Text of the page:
America has a good model for how to handle immigration: America

The Statue of Liberty and an American flag, photographed through wire fencing.
The Statue of Liberty, as seen on August 14, 2019. | Drew Angerer/Getty Images

The US knows how to resettle refugees. Why can’t it figure out what to do with the current wave of migrants?

The United States immigration system is so dysfunctional that it might sometimes seem as though it has no redeeming features. Asylum seekers are left in legal limbo for years, and immigration courts face a growing backlog of cases — all while arrests of migrants at the southern border have reached a record high.

But when it comes to addressing the current wave of migrants, many of whom are families and asylum seekers, American lawmakers don’t have to look very far to find a model to emulate: the United States’ very own refugee resettlement program.

Since the Refugee Act of 1980, the United States has resettled more than 3 million refugees. That’s more than any other country, making America’s refugee resettlement program the largest of its kind in the world.

That doesn’t mean it’s big enough, and the annual number of people admitted through the program — people fleeing war, persecution, or violence — has fluctuated over the years, especially recently. The Trump administration slashed the annual cap on refugee admissions to a historic low of 15,000, while the Biden administration raised it to 125,000. That’s just a small fraction of the world’s total refugee population of 36.4 million, according to the United Nations.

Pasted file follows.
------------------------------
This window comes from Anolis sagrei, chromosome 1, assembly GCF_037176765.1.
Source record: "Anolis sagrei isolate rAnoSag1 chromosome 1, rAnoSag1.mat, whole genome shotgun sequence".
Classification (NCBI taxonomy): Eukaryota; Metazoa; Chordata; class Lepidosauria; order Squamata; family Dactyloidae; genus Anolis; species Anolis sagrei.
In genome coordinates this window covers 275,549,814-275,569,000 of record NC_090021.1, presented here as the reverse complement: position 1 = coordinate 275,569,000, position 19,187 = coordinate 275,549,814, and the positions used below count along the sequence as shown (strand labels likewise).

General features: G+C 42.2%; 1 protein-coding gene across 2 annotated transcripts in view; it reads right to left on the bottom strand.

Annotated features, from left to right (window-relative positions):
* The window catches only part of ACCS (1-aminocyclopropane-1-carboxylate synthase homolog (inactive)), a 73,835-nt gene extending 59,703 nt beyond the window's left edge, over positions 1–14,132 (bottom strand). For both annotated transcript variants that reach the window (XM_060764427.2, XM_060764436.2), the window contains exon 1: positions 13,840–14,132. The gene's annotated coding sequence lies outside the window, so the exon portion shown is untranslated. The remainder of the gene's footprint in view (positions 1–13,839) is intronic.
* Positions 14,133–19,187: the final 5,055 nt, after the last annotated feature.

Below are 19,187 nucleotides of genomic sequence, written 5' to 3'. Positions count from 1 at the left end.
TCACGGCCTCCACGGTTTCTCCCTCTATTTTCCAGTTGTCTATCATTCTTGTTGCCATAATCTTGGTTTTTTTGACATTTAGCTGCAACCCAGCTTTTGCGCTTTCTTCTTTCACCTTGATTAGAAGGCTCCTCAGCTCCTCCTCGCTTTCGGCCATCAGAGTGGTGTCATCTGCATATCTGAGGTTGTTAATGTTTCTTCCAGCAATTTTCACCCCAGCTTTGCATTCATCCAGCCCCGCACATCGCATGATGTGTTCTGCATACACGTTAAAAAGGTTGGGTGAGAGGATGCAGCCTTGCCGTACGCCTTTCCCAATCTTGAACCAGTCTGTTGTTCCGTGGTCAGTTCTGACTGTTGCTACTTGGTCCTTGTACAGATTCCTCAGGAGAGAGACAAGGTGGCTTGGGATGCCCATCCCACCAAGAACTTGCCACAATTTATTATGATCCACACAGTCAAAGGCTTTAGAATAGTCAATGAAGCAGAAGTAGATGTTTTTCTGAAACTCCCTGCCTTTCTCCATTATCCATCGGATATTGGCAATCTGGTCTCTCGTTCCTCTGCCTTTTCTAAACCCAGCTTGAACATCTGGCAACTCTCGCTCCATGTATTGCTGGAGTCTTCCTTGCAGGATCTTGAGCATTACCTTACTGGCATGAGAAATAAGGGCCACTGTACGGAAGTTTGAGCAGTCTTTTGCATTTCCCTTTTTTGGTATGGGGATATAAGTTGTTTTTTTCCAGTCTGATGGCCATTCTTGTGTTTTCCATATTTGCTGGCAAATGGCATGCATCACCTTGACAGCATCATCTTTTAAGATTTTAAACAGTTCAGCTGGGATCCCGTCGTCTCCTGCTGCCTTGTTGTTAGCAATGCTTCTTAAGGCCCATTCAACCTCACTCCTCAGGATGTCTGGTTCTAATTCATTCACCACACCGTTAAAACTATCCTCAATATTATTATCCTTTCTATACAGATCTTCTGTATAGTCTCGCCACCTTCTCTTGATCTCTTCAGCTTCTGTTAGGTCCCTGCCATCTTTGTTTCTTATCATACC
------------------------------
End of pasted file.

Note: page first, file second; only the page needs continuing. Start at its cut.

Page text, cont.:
But for the people admitted, the program tends to work really well. “Congress set up this elaborate coordination and support system for resettled refugees and it was very deliberately done,” said Yael Schacher, the director for the Americas and Europe at Refugees International.

From the start, coordination between the federal government, states, and private resettlement agencies helps refugees land on their feet when they arrive. They qualify for health care, for example, and through the Office of Refugee Resettlement, they have access to services such as job training and case management. “They are also usually eligible for state benefits, like Medicaid, SNAP, food support, cash assistance if needed for families,” Schacher said. “Basically it puts resettled refugees in a position where they’re able to get all the benefits that citizens can get very soon after arriving.”

That assistance is crucial to helping refugees begin to rebuild their lives — especially as they do so after enduring traumatic circumstances — and it also benefits the communities that accept them. Studies have shown that once refugees resettle, they end up positively contributing to the economy: They eventually earn enough income to more than pay back in taxes the costs of the public assistance they initially received, and their spending helps boost local businesses and creates jobs. A study in Michigan, for example, found that refugees in the state pay some $130 million in state and local taxes each year. In 2016 alone, refugees in southeast Michigan contributed over $225 million to the regional economy in new spending and helped create thousands of new jobs.